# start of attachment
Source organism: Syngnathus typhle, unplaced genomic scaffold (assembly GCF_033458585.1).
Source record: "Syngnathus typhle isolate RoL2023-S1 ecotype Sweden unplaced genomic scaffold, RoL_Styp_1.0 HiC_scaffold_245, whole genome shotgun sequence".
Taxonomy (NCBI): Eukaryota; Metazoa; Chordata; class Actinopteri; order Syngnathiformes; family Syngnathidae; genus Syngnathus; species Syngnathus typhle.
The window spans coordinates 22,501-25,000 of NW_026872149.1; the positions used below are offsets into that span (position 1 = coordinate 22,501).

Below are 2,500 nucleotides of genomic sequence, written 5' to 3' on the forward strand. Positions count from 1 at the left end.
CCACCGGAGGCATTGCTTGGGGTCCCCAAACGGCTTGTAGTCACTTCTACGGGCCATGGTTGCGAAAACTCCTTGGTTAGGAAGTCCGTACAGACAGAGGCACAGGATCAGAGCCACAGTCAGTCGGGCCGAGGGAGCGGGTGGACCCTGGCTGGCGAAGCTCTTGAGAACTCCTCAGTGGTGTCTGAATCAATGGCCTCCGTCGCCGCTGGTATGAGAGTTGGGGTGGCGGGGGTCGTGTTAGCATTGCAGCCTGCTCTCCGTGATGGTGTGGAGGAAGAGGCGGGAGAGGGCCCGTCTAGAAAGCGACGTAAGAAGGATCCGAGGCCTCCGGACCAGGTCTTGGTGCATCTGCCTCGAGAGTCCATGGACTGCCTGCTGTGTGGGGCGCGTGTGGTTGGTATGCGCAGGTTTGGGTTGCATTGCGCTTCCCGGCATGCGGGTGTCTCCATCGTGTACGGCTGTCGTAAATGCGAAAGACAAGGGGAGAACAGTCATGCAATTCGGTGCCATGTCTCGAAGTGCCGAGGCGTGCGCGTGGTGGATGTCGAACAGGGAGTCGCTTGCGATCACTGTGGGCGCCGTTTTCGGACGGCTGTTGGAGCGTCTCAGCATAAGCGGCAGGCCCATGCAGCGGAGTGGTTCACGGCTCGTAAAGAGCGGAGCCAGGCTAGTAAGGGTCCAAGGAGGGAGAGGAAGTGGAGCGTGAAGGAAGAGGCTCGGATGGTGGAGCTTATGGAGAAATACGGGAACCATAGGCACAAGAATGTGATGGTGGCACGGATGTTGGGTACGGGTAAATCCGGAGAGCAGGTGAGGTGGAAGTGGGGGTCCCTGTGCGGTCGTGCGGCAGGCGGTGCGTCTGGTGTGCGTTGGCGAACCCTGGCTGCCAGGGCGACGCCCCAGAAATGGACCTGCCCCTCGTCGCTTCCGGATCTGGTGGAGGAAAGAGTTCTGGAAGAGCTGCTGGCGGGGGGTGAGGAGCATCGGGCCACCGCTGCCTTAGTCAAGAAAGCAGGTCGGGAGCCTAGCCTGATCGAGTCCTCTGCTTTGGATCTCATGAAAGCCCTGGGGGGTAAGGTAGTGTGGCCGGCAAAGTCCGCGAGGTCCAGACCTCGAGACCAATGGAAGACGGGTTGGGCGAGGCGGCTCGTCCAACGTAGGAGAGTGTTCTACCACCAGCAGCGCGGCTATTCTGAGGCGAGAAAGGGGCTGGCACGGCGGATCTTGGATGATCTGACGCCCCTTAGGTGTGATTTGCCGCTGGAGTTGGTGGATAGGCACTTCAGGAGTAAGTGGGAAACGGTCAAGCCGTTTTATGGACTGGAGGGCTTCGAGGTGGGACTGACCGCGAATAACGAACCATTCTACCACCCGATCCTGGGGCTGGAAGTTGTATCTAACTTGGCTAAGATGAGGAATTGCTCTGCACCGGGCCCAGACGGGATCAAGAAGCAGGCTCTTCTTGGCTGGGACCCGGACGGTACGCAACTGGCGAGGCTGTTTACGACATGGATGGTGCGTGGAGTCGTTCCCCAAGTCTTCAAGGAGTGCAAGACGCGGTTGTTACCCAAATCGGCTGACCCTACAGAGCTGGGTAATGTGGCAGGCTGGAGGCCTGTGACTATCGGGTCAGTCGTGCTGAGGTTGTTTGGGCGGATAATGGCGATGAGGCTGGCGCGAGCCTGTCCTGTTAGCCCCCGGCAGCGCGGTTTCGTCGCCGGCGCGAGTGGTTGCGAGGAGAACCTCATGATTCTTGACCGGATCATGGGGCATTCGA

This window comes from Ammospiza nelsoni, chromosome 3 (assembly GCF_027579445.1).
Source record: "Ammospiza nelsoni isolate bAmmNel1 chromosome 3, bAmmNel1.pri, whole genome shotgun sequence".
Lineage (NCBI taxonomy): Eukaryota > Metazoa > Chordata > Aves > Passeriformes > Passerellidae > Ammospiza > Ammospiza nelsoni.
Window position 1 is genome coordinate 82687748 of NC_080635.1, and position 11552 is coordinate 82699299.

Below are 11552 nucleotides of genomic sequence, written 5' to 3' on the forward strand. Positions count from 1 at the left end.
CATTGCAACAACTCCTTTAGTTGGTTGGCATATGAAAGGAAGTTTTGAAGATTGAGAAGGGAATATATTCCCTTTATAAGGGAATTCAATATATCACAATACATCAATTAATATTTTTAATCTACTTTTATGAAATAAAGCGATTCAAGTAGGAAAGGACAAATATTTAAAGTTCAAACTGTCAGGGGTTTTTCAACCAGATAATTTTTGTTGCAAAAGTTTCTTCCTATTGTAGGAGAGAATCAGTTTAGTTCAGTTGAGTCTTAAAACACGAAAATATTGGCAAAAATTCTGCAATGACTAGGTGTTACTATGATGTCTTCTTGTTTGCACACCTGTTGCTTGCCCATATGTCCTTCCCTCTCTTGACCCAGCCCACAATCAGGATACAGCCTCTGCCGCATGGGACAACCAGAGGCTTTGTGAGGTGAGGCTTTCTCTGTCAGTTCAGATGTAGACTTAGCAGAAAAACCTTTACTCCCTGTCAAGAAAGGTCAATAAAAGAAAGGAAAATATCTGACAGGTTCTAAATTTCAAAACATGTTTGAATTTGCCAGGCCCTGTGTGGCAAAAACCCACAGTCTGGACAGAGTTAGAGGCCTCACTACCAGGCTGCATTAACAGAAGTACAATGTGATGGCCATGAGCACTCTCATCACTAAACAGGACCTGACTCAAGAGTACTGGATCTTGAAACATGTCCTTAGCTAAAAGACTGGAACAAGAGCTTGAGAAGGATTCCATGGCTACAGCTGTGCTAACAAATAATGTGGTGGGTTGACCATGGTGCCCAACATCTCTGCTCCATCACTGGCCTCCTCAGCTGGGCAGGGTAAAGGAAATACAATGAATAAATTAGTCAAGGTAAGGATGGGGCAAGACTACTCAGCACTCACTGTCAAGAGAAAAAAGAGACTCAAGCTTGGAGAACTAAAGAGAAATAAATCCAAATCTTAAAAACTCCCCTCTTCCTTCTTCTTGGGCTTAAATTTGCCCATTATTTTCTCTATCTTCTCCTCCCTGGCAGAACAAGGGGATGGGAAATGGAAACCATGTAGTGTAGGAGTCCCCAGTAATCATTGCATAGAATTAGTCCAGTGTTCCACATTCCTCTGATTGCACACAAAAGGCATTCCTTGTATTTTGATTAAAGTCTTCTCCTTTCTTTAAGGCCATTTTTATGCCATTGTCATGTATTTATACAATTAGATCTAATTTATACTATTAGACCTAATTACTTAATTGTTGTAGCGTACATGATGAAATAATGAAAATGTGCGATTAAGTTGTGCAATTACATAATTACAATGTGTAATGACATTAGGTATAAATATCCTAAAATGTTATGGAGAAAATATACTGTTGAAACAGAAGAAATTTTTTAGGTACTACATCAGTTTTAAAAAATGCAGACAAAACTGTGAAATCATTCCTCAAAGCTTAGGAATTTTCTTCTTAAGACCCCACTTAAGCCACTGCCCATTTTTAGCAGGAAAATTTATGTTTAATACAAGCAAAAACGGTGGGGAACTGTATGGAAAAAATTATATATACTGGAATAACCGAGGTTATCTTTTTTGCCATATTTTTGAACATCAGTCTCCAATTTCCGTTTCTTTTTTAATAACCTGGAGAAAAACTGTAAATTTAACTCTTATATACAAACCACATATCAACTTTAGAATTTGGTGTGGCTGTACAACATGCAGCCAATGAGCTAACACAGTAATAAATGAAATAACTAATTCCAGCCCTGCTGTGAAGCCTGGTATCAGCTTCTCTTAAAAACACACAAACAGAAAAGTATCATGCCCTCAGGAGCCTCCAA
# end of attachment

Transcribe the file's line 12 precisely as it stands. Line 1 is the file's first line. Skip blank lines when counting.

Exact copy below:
CATTGCAACAACTCCTTTAGTTGGTTGGCATATGAAAGGAAGTTTTGAAGATTGAGAAGGGAATATATTCCCTTTATAAGGGAATTCAATATATCACAATACATCAATTAATATTTTTAATCTACTTTTATGAAATAAAGCGATTCAAGTAGGAAAGGACAAATATTTAAAGTTCAAACTGTCAGGGGTTTTTCAACCAGATAATTTTTGTTGCAAAAGTTTCTTCCTATTGTAGGAGAGAATCAGTTTAGTTCAGTTGAGTCTTAAAACACGAAAATATTGGCAAAAATTCTGCAATGACTAGGTGTTACTATGATGTCTTCTTGTTTGCACACCTGTTGCTTGCCCATATGTCCTTCCCTCTCTTGACCCAGCCCACAATCAGGATACAGCCTCTGCCGCATGGGACAACCAGAGGCTTTGTGAGGTGAGGCTTTCTCTGTCAGTTCAGATGTAGACTTAGCAGAAAAACCTTTACTCCCTGTCAAGAAAGGTCAATAAAAGAAAGGAAAATATCTGACAGGTTCTAAATTTCAAAACATGTTTGAATTTGCCAGGCCCTGTGTGGCAAAAACCCACAGTCTGGACAGAGTTAGAGGCCTCACTACCAGGCTGCATTAACAGAAGTACAATGTGATGGCCATGAGCACTCTCATCACTAAACAGGACCTGACTCAAGAGTACTGGATCTTGAAACATGTCCTTAGCTAAAAGACTGGAACAAGAGCTTGAGAAGGATTCCATGGCTACAGCTGTGCTAACAAATAATGTGGTGGGTTGACCATGGTGCCCAACATCTCTGCTCCATCACTGGCCTCCTCAGCTGGGCAGGGTAAAGGAAATACAATGAATAAATTAGTCAAGGTAAGGATGGGGCAAGACTACTCAGCACTCACTGTCAAGAGAAAAAAGAGACTCAAGCTTGGAGAACTAAAGAGAAATAAATCCAAATCTTAAAAACTCCCCTCTTCCTTCTTCTTGGGCTTAAATTTGCCCATTATTTTCTCTATCTTCTCCTCCCTGGCAGAACAAGGGGATGGGAAATGGAAACCATGTAGTGTAGGAGTCCCCAGTAATCATTGCATAGAATTAGTCCAGTGTTCCACATTCCTCTGATTGCACACAAAAGGCATTCCTTGTATTTTGATTAAAGTCTTCTCCTTTCTTTAAGGCCATTTTTATGCCATTGTCATGTATTTATACAATTAGATCTAATTTATACTATTAGACCTAATTACTTAATTGTTGTAGCGTACATGATGAAATAATGAAAATGTGCGATTAAGTTGTGCAATTACATAATTACAATGTGTAATGACATTAGGTATAAATATCCTAAAATGTTATGGAGAAAATATACTGTTGAAACAGAAGAAATTTTTTAGGTACTACATCAGTTTTAAAAAATGCAGACAAAACTGTGAAATCATTCCTCAAAGCTTAGGAATTTTCTTCTTAAGACCCCACTTAAGCCACTGCCCATTTTTAGCAGGAAAATTTATGTTTAATACAAGCAAAAACGGTGGGGAACTGTATGGAAAAAATTATATATACTGGAATAACCGAGGTTATCTTTTTTGCCATATTTTTGAACATCAGTCTCCAATTTCCGTTTCTTTTTTAATAACCTGGAGAAAAACTGTAAATTTAACTCTTATATACAAACCACATATCAACTTTAGAATTTGGTGTGGCTGTACAACATGCAGCCAATGAGCTAACACAGTAATAAATGAAATAACTAATTCCAGCCCTGCTGTGAAGCCTGGTATCAGCTTCTCTTAAAAACACACAAACAGAAAAGTATCATGCCCTCAGGAGCCTCCAA